Redundancy during SPL
Redundancy situations are very worrying for employees, and this worry can be even greater if you are taking or planning to take shared parental leave (or any other period of family-related leave). You may be concerned that your employer will “punish” you for taking SPL, or will think you are less committed to your job, or you may be afraid that by being absent from the workplace you are “out of sight and out of mind” when it comes to deciding who should be kept on.
This article explains the legal protections available to employees taking SPL (which are very similar to the protections for employees taking maternity or adoption leave). Broadly speaking, there are two main rights: a right not to be treated less favourably because you have taken SPL, and a right to be offered a suitable alternative vacancy if you are on SPL when redundancies take place.
I’m going through a redundancy process – what are my rights?
The protections from dismissal and being disadvantaged for a reason related to SPL also apply during redundancy processes. So, if during a redundancy process your employer selects you for redundancy over other employees in similar positions to you, and the reason or principal reason for your selection instead of those others was SPL-related, that would make your dismissal automatically unfair.
If your employer thought you may wish to take SPL in the future, and that was the reason, or principal reason for your selection for redundancy, that would be unlawful.
Similarly you can’t be treated worse than you otherwise would have been (short of dismissal) during a redundancy process, due to an SPL-related reason, as that would amount to a detriment.
I’m on SPL and my post is redundant – am I entitled to be slotted in to another role?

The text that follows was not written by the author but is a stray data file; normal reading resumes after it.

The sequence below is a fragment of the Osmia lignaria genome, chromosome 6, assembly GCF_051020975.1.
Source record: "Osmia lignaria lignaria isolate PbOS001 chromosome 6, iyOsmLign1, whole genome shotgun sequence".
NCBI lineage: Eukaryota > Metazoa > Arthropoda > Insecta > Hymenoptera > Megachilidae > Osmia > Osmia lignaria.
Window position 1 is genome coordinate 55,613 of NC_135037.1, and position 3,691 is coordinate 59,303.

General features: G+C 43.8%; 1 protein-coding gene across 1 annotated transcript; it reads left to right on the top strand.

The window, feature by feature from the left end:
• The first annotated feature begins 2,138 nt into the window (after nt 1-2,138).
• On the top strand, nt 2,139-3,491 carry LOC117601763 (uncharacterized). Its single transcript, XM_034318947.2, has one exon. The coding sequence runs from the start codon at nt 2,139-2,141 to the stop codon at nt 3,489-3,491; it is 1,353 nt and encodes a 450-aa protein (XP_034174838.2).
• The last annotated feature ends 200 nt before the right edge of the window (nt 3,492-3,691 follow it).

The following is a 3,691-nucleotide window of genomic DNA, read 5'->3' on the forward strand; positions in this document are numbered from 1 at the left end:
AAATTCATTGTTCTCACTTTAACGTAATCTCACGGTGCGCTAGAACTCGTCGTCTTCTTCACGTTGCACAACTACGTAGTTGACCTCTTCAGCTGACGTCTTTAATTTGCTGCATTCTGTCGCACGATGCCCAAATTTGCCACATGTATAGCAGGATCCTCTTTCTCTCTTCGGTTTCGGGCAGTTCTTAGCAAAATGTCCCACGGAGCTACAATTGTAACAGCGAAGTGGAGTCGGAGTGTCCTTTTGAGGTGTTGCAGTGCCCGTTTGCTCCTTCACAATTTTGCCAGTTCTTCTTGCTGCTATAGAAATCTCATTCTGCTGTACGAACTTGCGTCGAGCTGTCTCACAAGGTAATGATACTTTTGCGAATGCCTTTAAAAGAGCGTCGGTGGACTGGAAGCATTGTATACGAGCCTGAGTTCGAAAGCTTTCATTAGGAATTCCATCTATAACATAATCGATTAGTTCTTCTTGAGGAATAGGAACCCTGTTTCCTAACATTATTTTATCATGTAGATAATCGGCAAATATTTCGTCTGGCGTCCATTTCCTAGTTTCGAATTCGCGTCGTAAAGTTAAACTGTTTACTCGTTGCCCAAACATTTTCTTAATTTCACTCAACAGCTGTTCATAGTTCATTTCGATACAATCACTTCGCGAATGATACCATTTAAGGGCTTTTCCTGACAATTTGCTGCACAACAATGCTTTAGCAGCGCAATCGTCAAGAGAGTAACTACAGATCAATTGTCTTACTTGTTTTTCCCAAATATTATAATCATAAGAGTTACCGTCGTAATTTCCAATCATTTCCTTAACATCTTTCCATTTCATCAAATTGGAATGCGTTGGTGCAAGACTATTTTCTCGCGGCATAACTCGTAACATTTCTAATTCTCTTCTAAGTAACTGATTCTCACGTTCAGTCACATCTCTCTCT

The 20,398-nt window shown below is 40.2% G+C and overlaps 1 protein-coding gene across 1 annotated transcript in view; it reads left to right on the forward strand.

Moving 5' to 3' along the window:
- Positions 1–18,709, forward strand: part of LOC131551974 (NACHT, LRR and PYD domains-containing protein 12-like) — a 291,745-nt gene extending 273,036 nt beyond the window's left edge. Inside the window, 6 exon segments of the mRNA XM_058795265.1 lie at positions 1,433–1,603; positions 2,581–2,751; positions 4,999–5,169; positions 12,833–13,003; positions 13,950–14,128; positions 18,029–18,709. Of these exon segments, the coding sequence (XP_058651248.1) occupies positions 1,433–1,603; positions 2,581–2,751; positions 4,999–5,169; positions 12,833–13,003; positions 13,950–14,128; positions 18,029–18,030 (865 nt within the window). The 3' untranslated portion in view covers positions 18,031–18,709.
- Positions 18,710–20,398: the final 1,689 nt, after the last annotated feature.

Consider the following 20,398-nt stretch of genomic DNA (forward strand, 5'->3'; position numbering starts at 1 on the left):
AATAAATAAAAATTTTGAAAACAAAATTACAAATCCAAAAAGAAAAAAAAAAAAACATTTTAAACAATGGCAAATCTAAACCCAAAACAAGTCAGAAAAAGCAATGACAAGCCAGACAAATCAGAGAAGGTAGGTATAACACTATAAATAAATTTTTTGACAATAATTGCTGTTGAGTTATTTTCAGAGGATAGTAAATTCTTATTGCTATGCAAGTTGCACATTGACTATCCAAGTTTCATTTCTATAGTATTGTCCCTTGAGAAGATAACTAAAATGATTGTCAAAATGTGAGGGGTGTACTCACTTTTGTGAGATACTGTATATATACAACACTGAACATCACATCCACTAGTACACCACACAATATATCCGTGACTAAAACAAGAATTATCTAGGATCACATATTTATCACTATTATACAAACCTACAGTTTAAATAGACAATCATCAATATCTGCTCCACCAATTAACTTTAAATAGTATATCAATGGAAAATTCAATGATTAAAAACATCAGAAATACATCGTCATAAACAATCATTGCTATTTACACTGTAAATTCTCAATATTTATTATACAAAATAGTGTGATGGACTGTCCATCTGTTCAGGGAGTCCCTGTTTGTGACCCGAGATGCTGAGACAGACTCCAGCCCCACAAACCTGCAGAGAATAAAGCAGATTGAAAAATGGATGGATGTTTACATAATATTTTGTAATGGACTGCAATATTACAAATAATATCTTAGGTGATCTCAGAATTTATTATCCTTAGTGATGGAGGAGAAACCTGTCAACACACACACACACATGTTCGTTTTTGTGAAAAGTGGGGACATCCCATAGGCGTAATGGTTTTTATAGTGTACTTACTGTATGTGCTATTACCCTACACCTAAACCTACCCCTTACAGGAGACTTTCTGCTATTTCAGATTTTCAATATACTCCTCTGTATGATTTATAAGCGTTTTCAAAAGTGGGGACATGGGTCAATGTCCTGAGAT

Just as for employees on maternity leave or adoption leave, the law requires employers to give preferential treatment to those on a period of SPL, when it comes to suitable alternative work. This is because the law recognises that those absent from work on such leave would be at a disadvantage during redundancy processes if required to compete alongside other employees for jobs.
A redundancy situation exists when the requirements of the business for employees to carry out work of a particular kind had ceased or diminished, or were expected to cease or diminish. If during a period in which you are on SPL it is not practicable by reason of redundancy for your employer to continue to employ you under your existing contract of employment, your employer must offer you any suitable alternative role.
This means that where there is a suitable alternative vacancy you are entitled to be offered, before the end of your existing contract, alternative employment under a new contract of employment with your employer, your employer’s successor, or an associated employer. Your employment under a new contract of employment takes effect immediately on the ending of your employment under your previous contract.
What does “suitable alternative vacancy” mean?
For the alternative employment to amount to a suitable alternative vacancy, the work in the new role must be of a kind which is both suitable for you and appropriate for you to do in the circumstances. Also, the new role’s terms and conditions, such as location, status, and pay, can’t be substantially less favourable in comparison to your previous role, otherwise the new role won’t count as a suitable alternative role. This is all judged on a case by case basis. For example, if you have to travel much further to a different location, the role may not be suitable for you.
There is a ‘vacancy’ as soon as there is an unfilled post that the employer proposes to fill, and it ceases to be practicable for you to return to your old job by reason of redundancy once it has been deleted. It does not matter if you are not proposing to return from your SPL leave until some time in the future; you are still entitled to be offered the role.
If there is a suitable alternative vacancy then you must be offered the role, regardless of whether it is convenient for your employer to do so. Thus, if the job is suitable and available, you have a right to be offered that job ahead of any other candidates not on SPL or maternity or adoption leave.
What can I do if I think my employer has treated me unlawfully?
You should raise the matter with your employer or former employer. You also have three months from the date of the treatment you complain about to raise the matter with ACAS and, if necessary, to bring a claim in the employment tribunal. It is a precondition of bringing a claim in the employment tribunal to have lodged a claim with ACAS, who might be able to help you and your employer reach a compromise solution, avoiding the need for proceedings. If you are uncertain what to do you should seek advice.
If you have further questions and would like to contact our advice team please use our advice contact form below or call us.